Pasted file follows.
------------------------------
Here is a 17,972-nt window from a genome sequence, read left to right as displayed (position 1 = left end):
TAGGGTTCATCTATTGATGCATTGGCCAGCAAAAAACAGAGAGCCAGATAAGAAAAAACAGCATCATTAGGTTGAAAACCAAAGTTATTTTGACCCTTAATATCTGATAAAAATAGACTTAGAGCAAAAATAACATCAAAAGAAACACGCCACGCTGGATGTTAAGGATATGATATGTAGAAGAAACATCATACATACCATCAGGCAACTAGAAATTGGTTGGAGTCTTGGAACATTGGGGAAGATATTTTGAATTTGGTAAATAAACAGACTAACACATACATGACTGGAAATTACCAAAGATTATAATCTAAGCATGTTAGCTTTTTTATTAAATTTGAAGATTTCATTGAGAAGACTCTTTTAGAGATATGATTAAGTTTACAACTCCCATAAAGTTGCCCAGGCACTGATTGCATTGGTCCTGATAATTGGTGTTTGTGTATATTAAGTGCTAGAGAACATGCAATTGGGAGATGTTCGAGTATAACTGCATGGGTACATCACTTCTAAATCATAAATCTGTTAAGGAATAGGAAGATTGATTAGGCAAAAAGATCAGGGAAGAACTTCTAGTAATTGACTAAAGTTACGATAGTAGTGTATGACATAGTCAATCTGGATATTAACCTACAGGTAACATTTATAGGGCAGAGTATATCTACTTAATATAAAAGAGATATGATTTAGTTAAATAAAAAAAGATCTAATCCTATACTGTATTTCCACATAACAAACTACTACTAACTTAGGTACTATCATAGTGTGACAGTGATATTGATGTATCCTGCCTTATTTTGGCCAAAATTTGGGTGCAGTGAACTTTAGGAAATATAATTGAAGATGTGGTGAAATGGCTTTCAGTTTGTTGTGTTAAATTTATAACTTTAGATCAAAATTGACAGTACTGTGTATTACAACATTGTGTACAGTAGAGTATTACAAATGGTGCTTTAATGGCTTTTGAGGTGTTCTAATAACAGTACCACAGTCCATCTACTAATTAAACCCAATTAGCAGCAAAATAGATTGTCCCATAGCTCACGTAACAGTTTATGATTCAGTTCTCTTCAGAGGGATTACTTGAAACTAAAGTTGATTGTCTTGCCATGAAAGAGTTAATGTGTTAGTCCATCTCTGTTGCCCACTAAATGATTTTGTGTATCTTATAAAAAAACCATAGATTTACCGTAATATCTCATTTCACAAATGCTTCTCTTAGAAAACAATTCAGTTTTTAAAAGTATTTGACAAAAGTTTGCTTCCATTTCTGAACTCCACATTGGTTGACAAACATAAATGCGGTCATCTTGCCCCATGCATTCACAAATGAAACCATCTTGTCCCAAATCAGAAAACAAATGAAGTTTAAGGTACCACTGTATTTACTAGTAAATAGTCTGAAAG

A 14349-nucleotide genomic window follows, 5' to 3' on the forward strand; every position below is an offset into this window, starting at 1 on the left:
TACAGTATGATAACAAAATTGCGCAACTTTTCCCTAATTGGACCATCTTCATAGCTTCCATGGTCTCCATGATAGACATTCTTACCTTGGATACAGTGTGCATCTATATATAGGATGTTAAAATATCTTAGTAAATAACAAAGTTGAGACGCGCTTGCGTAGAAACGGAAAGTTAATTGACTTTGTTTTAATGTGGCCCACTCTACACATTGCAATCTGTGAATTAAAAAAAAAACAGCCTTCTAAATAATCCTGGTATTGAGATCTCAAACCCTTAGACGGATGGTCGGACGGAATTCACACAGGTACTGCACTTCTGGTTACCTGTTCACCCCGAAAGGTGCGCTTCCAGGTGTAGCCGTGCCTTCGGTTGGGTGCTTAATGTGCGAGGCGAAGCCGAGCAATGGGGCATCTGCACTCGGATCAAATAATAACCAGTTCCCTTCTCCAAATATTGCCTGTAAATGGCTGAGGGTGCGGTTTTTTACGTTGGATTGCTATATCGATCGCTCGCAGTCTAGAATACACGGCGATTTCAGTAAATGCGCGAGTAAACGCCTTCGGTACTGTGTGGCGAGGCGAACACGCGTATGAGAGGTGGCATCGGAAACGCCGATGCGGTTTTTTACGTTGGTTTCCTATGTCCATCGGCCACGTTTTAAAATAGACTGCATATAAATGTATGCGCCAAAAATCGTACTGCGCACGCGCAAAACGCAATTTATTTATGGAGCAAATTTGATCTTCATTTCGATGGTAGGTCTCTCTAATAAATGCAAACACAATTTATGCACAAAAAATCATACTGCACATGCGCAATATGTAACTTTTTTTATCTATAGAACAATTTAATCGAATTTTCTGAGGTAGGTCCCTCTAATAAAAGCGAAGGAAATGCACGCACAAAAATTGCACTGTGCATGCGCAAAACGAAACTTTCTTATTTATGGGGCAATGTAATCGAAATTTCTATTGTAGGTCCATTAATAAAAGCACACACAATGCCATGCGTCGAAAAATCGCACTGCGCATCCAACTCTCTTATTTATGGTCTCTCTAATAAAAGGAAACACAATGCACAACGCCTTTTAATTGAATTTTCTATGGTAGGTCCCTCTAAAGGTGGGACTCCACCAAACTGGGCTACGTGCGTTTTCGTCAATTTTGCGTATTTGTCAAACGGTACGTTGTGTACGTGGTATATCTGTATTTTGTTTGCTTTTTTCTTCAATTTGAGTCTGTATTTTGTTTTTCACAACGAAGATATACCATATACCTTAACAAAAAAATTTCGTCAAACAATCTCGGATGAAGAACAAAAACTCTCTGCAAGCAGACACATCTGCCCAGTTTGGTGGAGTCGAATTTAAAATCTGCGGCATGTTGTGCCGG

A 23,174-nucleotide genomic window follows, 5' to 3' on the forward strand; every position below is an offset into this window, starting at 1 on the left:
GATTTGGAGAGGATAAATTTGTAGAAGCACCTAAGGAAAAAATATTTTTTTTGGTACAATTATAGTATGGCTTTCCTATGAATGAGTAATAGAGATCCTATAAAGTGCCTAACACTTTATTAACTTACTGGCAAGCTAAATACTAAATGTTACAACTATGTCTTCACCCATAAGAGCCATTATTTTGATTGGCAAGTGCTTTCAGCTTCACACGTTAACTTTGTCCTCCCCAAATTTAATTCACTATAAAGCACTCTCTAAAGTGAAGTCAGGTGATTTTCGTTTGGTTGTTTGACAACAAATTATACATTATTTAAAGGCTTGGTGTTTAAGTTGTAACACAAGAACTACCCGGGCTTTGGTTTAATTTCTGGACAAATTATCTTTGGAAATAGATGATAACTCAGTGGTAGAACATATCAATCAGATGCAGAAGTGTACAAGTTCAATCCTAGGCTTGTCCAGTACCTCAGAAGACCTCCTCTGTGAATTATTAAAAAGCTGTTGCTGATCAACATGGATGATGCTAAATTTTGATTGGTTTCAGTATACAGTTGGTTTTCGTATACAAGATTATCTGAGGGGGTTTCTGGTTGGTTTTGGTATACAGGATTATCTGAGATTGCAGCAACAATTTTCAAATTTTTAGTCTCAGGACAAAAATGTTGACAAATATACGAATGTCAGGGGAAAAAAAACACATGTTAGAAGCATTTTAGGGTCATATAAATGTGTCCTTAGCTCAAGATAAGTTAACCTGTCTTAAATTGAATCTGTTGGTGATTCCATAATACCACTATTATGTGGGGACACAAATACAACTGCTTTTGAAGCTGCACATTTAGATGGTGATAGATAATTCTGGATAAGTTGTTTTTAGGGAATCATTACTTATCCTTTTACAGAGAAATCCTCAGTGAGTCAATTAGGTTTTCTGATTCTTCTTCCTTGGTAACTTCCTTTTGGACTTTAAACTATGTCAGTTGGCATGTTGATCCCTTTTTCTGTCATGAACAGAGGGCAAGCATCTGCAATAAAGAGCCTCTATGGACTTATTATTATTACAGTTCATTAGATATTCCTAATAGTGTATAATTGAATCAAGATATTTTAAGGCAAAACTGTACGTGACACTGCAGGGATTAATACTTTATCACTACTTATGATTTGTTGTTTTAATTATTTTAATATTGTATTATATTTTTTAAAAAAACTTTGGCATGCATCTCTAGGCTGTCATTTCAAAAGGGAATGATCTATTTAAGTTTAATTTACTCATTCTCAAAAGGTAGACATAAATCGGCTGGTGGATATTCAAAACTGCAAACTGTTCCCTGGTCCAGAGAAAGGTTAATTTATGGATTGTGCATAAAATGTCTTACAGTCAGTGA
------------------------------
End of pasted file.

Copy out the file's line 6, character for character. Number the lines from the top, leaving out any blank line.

GATTTGGAGAGGATAAATTTGTAGAAGCACCTAAGGAAAAAATATTTTTTTTGGTACAATTATAGTATGGCTTTCCTATGAATGAGTAATAGAGATCCTATAAAGTGCCTAACACTTTATTAACTTACTGGCAAGCTAAATACTAAATGTTACAACTATGTCTTCACCCATAAGAGCCATTATTTTGATTGGCAAGTGCTTTCAGCTTCACACGTTAACTTTGTCCTCCCCAAATTTAATTCACTATAAAGCACTCTCTAAAGTGAAGTCAGGTGATTTTCGTTTGGTTGTTTGACAACAAATTATACATTATTTAAAGGCTTGGTGTTTAAGTTGTAACACAAGAACTACCCGGGCTTTGGTTTAATTTCTGGACAAATTATCTTTGGAAATAGATGATAACTCAGTGGTAGAACATATCAATCAGATGCAGAAGTGTACAAGTTCAATCCTAGGCTTGTCCAGTACCTCAGAAGACCTCCTCTGTGAATTATTAAAAAGCTGTTGCTGATCAACATGGATGATGCTAAATTTTGATTGGTTTCAGTATACAGTTGGTTTTCGTATACAAGATTATCTGAGGGGGTTTCTGGTTGGTTTTGGTATACAGGATTATCTGAGATTGCAGCAACAATTTTCAAATTTTTAGTCTCAGGACAAAAATGTTGACAAATATACGAATGTCAGGGGAAAAAAAACACATGTTAGAAGCATTTTAGGGTCATATAAATGTGTCCTTAGCTCAAGATAAGTTAACCTGTCTTAAATTGAATCTGTTGGTGATTCCATAATACCACTATTATGTGGGGACACAAATACAACTGCTTTTGAAGCTGCACATTTAGATGGTGATAGATAATTCTGGATAAGTTGTTTTTAGGGAATCATTACTTATCCTTTTACAGAGAAATCCTCAGTGAGTCAATTAGGTTTTCTGATTCTTCTTCCTTGGTAACTTCCTTTTGGACTTTAAACTATGTCAGTTGGCATGTTGATCCCTTTTTCTGTCATGAACAGAGGGCAAGCATCTGCAATAAAGAGCCTCTATGGACTTATTATTATTACAGTTCATTAGATATTCCTAATAGTGTATAATTGAATCAAGATATTTTAAGGCAAAACTGTACGTGACACTGCAGGGATTAATACTTTATCACTACTTATGATTTGTTGTTTTAATTATTTTAATATTGTATTATATTTTTTAAAAAAACTTTGGCATGCATCTCTAGGCTGTCATTTCAAAAGGGAATGATCTATTTAAGTTTAATTTACTCATTCTCAAAAGGTAGACATAAATCGGCTGGTGGATATTCAAAACTGCAAACTGTTCCCTGGTCCAGAGAAAGGTTAATTTATGGATTGTGCATAAAATGTCTTACAGTCAGTGA